Infrared Nanophotonics

Confinement of light to nanoscale dimensions provides the unique opportunity to increase light-matter interaction for various application, such as chemical sensing, super-resolution imaging, or miniaturized photonic circuitry. In the infrared spectral range, this can be achieved by employing lattice vibrations in polar dielectric crystals – optical phonons – to form phonon-polaritons, which allow tight spatial confinement due to their large momenta.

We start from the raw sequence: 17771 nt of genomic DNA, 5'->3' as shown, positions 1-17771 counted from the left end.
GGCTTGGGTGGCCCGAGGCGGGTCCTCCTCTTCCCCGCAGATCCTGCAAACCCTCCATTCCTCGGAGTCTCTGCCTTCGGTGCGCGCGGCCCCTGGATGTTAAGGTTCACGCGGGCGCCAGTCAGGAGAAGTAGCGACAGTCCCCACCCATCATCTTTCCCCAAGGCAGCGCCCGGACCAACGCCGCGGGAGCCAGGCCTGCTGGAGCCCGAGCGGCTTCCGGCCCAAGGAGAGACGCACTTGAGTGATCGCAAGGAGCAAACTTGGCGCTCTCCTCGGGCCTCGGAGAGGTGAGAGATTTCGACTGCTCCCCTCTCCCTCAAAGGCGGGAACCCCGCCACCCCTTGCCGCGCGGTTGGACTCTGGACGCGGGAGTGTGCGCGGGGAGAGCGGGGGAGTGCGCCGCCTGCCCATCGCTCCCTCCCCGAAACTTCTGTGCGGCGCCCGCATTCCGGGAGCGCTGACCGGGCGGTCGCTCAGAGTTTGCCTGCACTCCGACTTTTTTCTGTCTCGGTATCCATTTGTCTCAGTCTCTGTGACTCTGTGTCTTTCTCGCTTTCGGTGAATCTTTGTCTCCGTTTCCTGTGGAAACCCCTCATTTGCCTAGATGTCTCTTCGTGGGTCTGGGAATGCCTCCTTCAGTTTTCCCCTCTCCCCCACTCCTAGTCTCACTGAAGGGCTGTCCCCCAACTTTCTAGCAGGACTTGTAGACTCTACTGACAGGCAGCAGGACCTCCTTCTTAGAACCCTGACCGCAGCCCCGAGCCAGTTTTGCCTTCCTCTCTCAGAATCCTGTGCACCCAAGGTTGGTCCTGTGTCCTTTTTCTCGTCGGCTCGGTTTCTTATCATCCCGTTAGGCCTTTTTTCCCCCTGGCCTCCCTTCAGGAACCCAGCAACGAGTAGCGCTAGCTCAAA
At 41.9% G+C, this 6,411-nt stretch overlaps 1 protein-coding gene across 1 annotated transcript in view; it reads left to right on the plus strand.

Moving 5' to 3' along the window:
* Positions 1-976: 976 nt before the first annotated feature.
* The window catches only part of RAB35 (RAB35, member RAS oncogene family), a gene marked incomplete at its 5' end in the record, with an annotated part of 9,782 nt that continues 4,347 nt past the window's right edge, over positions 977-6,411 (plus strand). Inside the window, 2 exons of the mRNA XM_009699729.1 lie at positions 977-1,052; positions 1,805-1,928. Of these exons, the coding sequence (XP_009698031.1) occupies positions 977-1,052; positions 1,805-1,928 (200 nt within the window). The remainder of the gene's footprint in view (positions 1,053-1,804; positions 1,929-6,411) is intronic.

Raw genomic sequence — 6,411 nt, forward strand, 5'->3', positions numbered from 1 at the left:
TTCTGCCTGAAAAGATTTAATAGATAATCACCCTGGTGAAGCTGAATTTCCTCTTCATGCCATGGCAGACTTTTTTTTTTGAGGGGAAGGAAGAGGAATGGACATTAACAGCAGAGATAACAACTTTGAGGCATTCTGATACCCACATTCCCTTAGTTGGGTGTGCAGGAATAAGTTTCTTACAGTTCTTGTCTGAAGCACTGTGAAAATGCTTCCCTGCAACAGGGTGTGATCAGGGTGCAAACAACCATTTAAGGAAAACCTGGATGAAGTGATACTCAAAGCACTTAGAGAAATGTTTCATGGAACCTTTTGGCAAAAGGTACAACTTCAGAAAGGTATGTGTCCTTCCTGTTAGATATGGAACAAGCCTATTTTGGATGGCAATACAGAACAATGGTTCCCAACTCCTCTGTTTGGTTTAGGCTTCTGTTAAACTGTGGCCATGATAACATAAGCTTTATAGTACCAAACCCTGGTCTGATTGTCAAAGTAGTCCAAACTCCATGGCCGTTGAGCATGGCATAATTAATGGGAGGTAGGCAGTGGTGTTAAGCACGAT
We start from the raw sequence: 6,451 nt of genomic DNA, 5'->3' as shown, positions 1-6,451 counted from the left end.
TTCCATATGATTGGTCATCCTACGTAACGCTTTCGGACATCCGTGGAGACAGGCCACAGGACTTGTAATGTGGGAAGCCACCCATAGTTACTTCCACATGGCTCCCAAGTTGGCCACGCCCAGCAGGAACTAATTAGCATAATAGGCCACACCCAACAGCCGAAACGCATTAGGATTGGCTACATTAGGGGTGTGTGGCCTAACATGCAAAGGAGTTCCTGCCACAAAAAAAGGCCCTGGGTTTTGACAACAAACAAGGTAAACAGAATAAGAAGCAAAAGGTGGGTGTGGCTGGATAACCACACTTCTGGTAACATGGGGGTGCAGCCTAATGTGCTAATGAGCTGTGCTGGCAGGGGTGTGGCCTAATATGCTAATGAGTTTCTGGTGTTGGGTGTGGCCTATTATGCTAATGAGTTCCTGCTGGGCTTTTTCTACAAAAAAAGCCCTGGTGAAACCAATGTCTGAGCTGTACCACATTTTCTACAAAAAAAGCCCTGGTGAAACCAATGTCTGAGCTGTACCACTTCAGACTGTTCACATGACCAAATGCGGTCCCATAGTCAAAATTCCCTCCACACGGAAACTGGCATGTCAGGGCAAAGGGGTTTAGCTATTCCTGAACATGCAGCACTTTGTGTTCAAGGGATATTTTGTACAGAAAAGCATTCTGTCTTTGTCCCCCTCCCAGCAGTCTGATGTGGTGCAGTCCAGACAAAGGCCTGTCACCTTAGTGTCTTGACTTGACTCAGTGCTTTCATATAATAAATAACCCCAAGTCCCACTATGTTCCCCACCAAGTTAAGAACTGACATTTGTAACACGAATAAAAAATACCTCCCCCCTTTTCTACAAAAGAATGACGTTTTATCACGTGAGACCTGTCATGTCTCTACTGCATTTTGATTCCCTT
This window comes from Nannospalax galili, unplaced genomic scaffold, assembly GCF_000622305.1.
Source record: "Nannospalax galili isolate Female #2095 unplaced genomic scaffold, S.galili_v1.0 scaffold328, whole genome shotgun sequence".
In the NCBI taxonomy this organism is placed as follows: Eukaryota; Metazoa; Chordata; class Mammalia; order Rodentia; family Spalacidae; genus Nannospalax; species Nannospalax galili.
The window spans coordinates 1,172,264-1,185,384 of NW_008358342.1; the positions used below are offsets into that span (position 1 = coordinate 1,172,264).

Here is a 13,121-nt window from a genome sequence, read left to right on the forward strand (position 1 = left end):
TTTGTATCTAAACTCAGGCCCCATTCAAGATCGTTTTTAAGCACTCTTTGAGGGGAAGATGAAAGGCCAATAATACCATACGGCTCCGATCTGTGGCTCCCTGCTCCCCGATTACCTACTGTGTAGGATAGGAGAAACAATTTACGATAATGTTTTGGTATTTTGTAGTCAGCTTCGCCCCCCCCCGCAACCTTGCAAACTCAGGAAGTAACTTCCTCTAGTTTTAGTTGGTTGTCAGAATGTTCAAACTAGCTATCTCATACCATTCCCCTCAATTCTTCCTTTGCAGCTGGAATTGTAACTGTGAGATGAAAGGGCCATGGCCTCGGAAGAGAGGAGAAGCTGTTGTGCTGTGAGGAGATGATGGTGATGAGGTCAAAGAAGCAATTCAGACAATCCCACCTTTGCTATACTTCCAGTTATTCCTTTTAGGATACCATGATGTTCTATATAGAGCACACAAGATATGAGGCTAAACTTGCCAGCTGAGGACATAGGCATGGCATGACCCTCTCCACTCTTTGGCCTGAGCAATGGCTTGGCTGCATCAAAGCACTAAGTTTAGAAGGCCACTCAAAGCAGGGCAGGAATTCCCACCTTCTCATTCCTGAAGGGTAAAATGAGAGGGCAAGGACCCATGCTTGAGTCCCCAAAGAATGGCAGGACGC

The Lattice Dynamics group develops new infrared nanophotonic concepts and experimental methods to probe the properties of phonon polaritons confined to surfaces, in heterostructures, and in nanostructures. Specifically, we use Otto-type prism coupling, second harmonic and sum-frequency generation spectroscopy, as well as sum-frequency generation microscopy, providing a comprehensive understanding of the polaritonics systems. Enabling these experiments, the group employs the widely tunable FHI free-electron laser (FEL) as a uniquely powerful infrared light source. These experimental capabilities are complemented by theoretical spectroscopy toolbox, that not only allows theoretical description of the experimental results but also enables predictive studies of yet unexplored polariton physics in new materials and nanostructures.